Gambian President Dawda Kairaba Jawara flew back into the war-torn capital of Banjul today as loyalist paramilitary forces and Senegalese troops captured the city's "strategic points" from well-armed rebels after four days of fighting, according to a Gambian diplomat and Radio Senegal.
There was no independent confirmation of Jawara's return to his country after an attempted coup early Thursday by leftist-led paramilitary and civilian forces.
Gambia's ambassador to Senegal, Bakary Dabo, said in a brief conversation tonight that Jawara left Dakar, capital of Senegal, at noon and arrived in Banjul just before 1 p.m.
"There is no organized resistance in the city," Dabo said. "The city is entirely in the hands of the government."
Little known outside Africa, pro-Western Gambia has been a model of democratic government since it won independence in 1965. On the Atlantic Ocean in West Africa, it has a population of 500,000 and no standing army. Until another alleged plot to overthrow the government was discovered last October, it was noted for its domestic stability.
While Radio Senegal said loyalists and Senegalese troops have regained complete control of the island capital, there have been conflicting and confusing reports on the status of the rebels' hold on the city.
Here in Barra, on the northern shore of the Gambia River directly opposite Banjul, Gambians watched as smoke rose from government buildings. Two Senegalese boats patrolled in the center of the wide river, and a French-built Senegalese Puma troop-carrying helicopters landed at 1:30 p.m. in the area where the smoke was rising.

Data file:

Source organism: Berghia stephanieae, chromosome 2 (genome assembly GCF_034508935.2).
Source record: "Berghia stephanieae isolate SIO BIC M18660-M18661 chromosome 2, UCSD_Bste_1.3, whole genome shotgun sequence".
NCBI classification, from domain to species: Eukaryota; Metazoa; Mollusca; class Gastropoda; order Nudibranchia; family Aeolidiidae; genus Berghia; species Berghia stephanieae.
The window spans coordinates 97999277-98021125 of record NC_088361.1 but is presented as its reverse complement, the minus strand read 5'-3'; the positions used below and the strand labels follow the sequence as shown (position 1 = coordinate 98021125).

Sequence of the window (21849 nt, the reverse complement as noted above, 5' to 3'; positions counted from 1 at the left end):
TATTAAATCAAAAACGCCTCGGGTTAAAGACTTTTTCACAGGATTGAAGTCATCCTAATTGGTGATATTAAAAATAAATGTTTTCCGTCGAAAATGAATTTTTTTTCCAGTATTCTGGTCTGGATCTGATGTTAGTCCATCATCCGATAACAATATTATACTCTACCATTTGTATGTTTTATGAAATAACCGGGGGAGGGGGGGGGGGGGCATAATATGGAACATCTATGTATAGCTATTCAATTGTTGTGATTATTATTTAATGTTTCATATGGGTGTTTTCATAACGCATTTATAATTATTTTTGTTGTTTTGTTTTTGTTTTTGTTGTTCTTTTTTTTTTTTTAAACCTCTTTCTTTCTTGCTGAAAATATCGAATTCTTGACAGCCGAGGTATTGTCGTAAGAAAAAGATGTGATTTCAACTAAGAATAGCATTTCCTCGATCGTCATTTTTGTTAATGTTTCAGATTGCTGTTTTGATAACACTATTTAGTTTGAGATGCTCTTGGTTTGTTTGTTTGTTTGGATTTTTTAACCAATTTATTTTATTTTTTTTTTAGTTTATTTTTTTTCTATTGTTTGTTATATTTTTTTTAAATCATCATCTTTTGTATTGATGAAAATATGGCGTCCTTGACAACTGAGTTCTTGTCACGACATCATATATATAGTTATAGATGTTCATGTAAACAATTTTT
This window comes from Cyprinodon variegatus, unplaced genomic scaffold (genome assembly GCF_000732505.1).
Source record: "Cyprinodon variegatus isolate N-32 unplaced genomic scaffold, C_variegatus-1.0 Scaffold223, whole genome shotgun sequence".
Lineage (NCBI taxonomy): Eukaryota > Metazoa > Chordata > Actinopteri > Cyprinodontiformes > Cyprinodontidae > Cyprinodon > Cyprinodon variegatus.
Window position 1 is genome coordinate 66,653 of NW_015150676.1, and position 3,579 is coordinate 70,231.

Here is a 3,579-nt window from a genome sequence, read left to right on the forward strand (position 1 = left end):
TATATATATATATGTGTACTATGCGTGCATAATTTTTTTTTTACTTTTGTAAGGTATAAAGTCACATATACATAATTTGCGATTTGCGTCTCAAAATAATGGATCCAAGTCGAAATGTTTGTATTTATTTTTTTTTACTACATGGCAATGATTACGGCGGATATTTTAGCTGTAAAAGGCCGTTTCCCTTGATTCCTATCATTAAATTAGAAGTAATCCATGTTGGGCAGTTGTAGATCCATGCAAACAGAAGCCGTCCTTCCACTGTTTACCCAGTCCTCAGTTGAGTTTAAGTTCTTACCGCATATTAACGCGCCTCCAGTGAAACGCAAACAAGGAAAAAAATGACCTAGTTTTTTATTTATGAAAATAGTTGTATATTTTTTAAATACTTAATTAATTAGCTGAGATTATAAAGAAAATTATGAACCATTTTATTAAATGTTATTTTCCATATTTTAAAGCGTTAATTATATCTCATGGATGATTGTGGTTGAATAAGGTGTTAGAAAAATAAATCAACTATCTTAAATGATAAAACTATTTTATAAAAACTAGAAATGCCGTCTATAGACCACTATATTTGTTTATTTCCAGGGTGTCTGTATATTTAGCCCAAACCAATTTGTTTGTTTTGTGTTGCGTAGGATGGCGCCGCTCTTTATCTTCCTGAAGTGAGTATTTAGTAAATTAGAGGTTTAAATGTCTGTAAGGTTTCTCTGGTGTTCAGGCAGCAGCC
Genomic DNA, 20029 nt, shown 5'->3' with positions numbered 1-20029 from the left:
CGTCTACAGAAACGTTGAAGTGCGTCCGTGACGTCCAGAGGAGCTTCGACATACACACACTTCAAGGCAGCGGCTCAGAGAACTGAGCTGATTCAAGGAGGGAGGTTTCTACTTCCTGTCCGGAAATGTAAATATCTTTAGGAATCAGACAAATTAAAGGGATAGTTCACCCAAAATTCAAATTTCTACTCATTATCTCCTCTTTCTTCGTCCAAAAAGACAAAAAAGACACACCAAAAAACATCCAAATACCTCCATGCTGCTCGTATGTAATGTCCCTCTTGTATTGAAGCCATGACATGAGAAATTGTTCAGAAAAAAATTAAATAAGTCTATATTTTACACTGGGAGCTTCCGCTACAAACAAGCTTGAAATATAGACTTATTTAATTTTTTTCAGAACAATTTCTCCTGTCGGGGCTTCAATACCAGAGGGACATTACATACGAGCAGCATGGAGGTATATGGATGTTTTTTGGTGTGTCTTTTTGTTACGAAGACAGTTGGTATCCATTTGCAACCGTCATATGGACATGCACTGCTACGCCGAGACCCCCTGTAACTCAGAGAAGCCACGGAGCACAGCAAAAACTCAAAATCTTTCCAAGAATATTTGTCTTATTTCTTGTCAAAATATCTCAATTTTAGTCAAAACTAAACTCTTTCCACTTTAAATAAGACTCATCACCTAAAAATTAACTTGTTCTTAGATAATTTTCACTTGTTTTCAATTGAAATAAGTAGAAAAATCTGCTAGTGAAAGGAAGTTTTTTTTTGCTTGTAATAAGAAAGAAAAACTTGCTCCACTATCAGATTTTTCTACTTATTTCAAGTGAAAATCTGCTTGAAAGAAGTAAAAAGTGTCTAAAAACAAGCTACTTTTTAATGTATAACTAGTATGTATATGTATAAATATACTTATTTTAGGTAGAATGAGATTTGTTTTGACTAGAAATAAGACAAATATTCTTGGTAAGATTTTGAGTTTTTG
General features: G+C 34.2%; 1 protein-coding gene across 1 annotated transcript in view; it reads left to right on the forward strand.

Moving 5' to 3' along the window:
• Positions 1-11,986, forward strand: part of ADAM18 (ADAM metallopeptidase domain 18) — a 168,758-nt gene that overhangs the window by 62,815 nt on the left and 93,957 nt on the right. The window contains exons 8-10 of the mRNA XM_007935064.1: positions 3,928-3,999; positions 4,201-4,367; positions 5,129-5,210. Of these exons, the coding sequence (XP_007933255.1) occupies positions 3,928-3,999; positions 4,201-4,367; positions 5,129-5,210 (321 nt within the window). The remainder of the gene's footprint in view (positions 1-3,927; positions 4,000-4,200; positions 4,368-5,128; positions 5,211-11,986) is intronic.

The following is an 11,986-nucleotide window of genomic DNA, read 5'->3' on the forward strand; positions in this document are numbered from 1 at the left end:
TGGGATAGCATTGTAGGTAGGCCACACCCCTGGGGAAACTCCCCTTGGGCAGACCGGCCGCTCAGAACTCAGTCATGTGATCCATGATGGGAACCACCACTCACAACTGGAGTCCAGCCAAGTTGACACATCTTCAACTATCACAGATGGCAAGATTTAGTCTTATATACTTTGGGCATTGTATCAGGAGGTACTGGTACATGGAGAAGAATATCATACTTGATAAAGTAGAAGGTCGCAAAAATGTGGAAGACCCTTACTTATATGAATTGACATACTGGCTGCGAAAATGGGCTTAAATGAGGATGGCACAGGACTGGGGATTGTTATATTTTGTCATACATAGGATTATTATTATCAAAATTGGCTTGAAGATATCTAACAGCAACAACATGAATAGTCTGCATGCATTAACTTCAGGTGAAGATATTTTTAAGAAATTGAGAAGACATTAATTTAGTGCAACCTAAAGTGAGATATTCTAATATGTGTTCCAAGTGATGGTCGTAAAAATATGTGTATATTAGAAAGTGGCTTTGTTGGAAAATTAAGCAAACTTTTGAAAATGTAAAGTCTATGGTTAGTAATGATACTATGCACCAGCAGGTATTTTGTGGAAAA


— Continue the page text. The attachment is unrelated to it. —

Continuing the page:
Agence France-Press news agency reported that the rebels continued to broadcast all day, on "Radio Banjul," threats to kill 29 hostages, including 18 or 19 children.
Senegal's radio has claimed recapture of the radio station and Yundum International Airport by Senegalese soldiers. Independent sources confirmed the recapture of the airport, but the status of the radio station remained unclear.
Diplomatic sources in Dakar, Senegal's capital, said they understood that only Gambians and Senegalese had been injured in the fighting, but could give no estimates on the numbers of injured or the status of the hostages, who have been in the rebels' hands since Thursday.
The rebels, led by an obscure Marxist named Kukli Samba Sanyang, made their move against the government at 5 a.m. Thursday.
Jawara was in London for the wedding of the prince of Wales at the time.
Sanyang's rebels include members of the country's paramilitary Field Force, which is made up of one-third of Gambia's 900-member police force.
Part of the Field Force and Gambia's police remained loyal to the government and linked up with the Senegalese troops who invaded Gambia Thursday and Friday at Jawara's request.
Sanyang, who said his forces were planning to establish "a dictatorship of the proletariat," accused Jawara's government of "nepotism, injustice, tribalism and corruption."
Today in Barra, a Gambian who idenfitied himself as a government health inspector, said that Gambians resented the role of the Senegalese troops in putting down the rebellion.
"The possibility of instability here will continue even if the rebels are beaten," he said. Several Gambians in the crowd around him nodded in agreement.
The coup attempt had been preceded the week before by demonstrations in Banjul over food shortages. Gambia, a semiarid Sahelian country, has suffered from two years of insufficients rainfall.